There’s a group on Facebook devoted to the History of Religions. Apart from a quite regularly posted Christian bible study blog that’s devoted to scriptural exegesis—and which prompts reader comments such as this recent one: It seems obvious God is a God who feels. I am imagining He grieved, felt sorry not only to see the depravity of man whom He made in His image, but of every single cell which He created, His art, His masterpiece. God as an artist experiencing the destruction and loss of it all. Every flower, creature, piece of nature which He had created GOOD. —almost all that gets posted on its wall are links to articles or announcements about the things we study: decaying scrolls found here or there, rituals practiced by this or that group, etc. Once in a while you see a link to an article on methodology—how we study things—but rarely does someone post an item related to why we study them or why our work should matter to people who don’t happen to share our focus on this piece of pottery or that ancient text. That’s because it seems that, for many if not most of us, there’s an obviousness to the things that we’re interested in, both for us, as scholars, as well as for the wider groups in which we live and shop and work: we all know they’re important because, well…, they’re important, simple as that. What’s therefore intriguing about Steven Ramey’s work is that while he, like all of us, was trained in a specific expertise related to a world religion, to fieldwork, to languages, and to texts and distant lands—he did his Ph.D. at the University of North Carolina at Chapel Hill, in the religions of south Asia, and came to the University of Alabama in 2006, after a couple years working at UNC Pembroke—over the course of his career he has gradually and smoothly made a significant shift. Of course he still studies material relevant to his earlier training, but a shift in research focus from inter-religious cooperation to diaspora religion, eventually studying south Asian communities in the U.S. south, led the way to a far broader interest not only in social theory but in the practical implications of categorization for creating identities. Now, apart from regularly blogging on wide topics in identity formation at Culture on the Edge (a research group in which he participates), he is among the few who paused when some Pew survey data came out not long ago, on the so-called “Nones” (people who responded to a questionnaire saying that they had no religious affiliation), and asked how reasonably it is for scholars to assume that an entire, cohesive social group somehow exists based on a common answer to this or that isolated question when the respondents differed so much on the rest of the survey? The point? Why do we, as scholars, think the Nones are out there and what effect does our presumption of their identity have on making it possible for others to think and act as if the Nones are real and of growing influence? It was this career arc—moving from what or how we study to why we study something, focusing on the wider theoretical interests that motivate our work with specific e.g.s and which ought to be relevant to scholars in fields far outside the academic study of religion—that prompted Russell McCutcheon to sit down with Steven, his colleague at Alabama, on a chilly day last December, to talk about Steven’s training and earlier interests but then to learn more about how a scholar who heads up our interdisciplinary minor in Asian Studies found himself at the Baltimore meeting of the American Academy of Religion inviting Americanists and sociologists to give the Nones a second thought. Thanks to Russell McCutcheon for writing this piece, and for conducting the interview. You can read a Huffington Post article by Ramey on the ‘Nones’ here. You can also download this interview, and subscribe to receive our weekly podcast, on iTunes. If you enjoyed it, please take a moment to rate us. And remember, you can use our or links to support us at no additional cost when buying your philosophical tomes etc.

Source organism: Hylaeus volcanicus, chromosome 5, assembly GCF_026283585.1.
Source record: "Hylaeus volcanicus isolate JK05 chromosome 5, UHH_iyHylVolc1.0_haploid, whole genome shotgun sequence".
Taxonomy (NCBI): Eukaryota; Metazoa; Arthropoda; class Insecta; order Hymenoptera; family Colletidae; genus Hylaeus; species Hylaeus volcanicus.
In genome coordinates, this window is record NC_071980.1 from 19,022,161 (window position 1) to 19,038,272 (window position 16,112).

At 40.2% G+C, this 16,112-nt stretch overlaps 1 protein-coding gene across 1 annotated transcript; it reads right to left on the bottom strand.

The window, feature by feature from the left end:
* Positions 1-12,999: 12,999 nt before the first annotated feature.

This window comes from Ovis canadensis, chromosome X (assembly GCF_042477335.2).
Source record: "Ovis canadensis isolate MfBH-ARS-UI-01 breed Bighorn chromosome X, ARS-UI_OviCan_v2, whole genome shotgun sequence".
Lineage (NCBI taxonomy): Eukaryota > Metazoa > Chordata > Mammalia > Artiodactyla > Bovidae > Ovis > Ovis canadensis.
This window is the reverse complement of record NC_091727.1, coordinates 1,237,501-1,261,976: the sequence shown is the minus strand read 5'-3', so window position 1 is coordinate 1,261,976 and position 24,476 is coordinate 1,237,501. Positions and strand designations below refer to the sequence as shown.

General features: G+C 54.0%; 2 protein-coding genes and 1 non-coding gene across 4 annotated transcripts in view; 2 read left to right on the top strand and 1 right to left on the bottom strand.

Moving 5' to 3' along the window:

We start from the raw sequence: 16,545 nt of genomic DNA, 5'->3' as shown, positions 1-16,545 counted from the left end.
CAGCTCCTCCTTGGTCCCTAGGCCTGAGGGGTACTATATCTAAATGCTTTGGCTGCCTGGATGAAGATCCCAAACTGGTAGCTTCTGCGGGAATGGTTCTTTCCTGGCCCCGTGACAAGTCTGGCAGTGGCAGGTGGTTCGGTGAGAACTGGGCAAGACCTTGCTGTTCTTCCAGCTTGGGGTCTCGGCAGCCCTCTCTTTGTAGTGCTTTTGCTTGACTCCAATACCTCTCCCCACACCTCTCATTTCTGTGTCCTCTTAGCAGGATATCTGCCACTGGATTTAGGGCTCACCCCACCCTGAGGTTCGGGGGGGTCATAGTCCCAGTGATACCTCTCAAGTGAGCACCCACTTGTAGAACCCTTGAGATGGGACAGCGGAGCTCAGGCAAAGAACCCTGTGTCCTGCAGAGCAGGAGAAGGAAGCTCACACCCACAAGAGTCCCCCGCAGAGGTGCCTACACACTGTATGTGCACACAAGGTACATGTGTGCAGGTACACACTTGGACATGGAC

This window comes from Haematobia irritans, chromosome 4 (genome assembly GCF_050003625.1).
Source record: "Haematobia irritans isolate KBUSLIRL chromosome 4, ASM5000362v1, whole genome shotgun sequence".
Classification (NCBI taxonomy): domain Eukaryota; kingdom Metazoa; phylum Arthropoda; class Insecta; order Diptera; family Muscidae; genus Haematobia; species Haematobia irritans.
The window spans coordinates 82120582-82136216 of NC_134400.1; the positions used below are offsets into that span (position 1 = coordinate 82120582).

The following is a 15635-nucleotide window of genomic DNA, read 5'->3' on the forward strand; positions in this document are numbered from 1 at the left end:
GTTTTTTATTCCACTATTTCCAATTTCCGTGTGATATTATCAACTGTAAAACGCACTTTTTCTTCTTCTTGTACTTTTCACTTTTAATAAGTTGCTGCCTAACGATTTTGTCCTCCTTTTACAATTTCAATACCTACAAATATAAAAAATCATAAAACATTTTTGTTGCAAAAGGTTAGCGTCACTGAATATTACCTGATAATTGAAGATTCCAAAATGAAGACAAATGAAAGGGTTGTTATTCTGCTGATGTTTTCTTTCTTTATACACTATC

Although it is more than 150 years since Darwin first published On the Origin of Species (1859), it is only in recent decades that the evolutionary paradigm has become properly elaborated. But despite the wide range of developments across archaeology and the physical sciences, evolutionary treatments of religion have remained few and far between, with most prominent ones coming from the hyper-partisan scholars of the New Atheist movement. But that situation has begun to change. Although works such as Roy Rappaport’s Ritual and Religion in the Making of Humanity (1999) began to lay the ground for a more nuanced treatment, the publication of Robert Bellah’s groundbreaking new work, Religion in Human Evolution: From the Paleolithic to the Axial Age (2011), signals a new era in the study of long-term religious and cultural history in which scientific, social-scientific and historical approaches can be properly brought into conversation. One of the key figures behind Bellah’s work is evolutionary psychologist Merlin Donald, who spoke with Jack Tsonis at the 2013 AAR meeting in Baltimore about his paper “Ritual, Religion, and the Drama of Daily Life: The continued dominance of mimetic representation”.  In addition to an overview of Donald’s work and a discussion about ritual in the basic sense of “culturally patterned sequences of expression”, Jack also asks Professor Donald about the way that Bellah has used his ideas, which reveals a subtle but important difference in emphasis. This interview will fascinate anybody interested in the evolution of human culture, and helps to scramble the common notion that there is a clear distinction between “religious” and “non-religious” behaviour. You can also download this interview, and subscribe to receive our weekly podcast, on iTunes. If you enjoyed it, please take a moment to rate us. And remember, you can use our,, or links to support us at no additional cost when you have a purchase to make.